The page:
He notes that some “MS 13” tags have been seen in the northeast side of Hendricks County. Moreover, he says that several people brought into the Hendricks County jail have Latino gang tattoos.

“These people know that getting deported is a prison or death sentence [given their gang tattoos]. We know what’s out there and are watching the situation closely.”

Galloway adds, “What bothers me about this gang situation is that it paints Hispanics in a bad light. Most are good people, wanting to better themselves. A few bad ones can put a bad light on all of them. And that’s not fair.”

Much like Torres, Galloway believes that something “big” will have to happen before the public, the media and the politicians take notice. Like Torres, he also worries that it will be too late by then.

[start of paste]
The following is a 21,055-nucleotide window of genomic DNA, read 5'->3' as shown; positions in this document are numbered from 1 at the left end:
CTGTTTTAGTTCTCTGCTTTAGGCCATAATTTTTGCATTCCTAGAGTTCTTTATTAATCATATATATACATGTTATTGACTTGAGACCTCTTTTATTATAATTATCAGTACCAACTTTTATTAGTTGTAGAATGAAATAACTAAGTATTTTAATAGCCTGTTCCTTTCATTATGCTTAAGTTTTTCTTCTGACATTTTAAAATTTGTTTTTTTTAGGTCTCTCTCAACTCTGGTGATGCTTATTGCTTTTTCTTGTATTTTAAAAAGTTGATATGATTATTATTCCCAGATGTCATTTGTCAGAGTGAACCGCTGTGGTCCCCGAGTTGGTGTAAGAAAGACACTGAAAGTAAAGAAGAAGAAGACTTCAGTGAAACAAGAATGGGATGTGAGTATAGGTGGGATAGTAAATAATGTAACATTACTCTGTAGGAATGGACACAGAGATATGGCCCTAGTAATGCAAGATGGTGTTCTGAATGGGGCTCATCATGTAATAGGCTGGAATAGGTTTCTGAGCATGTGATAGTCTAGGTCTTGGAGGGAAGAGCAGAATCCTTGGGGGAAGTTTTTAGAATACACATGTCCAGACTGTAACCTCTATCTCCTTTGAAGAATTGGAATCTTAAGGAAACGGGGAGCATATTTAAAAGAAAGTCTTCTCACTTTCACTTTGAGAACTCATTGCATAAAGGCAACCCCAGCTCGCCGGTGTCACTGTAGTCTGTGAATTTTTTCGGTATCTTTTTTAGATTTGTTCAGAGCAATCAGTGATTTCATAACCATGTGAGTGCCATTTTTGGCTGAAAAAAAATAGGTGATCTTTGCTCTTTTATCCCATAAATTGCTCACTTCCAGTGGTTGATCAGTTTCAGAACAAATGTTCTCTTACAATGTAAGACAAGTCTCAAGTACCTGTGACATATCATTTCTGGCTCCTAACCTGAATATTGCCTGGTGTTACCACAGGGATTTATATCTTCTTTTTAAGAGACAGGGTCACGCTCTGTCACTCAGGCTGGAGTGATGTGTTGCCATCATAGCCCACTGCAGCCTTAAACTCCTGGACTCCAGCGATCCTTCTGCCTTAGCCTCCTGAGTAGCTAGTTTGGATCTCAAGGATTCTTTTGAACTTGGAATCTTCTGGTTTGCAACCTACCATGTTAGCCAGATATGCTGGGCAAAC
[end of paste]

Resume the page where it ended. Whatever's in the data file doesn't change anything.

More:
From Mexico to L.A. to Indy and beyond

Torres knows that the problem is spreading. Latino gang tags have been found in Iraq, done by members of our military. “Some young Latino gang members have enlisted in the service, so that they can get ‘free’ combat training. They’ve tagged U.S. weapons with gang insigne,” according to Torres.

“What they want to do is to get military training — and get paid for it — and then bring that knowledge back home to further the gang operations.”

Most illegal gang activity can be summed up in two words: drugs and money. Local and federal law enforcement have cracked down hard on the methamphetamine drug labs. Over-the-counter pseudoephedrine is no longer available in vast commodities, crippling the local meth labs.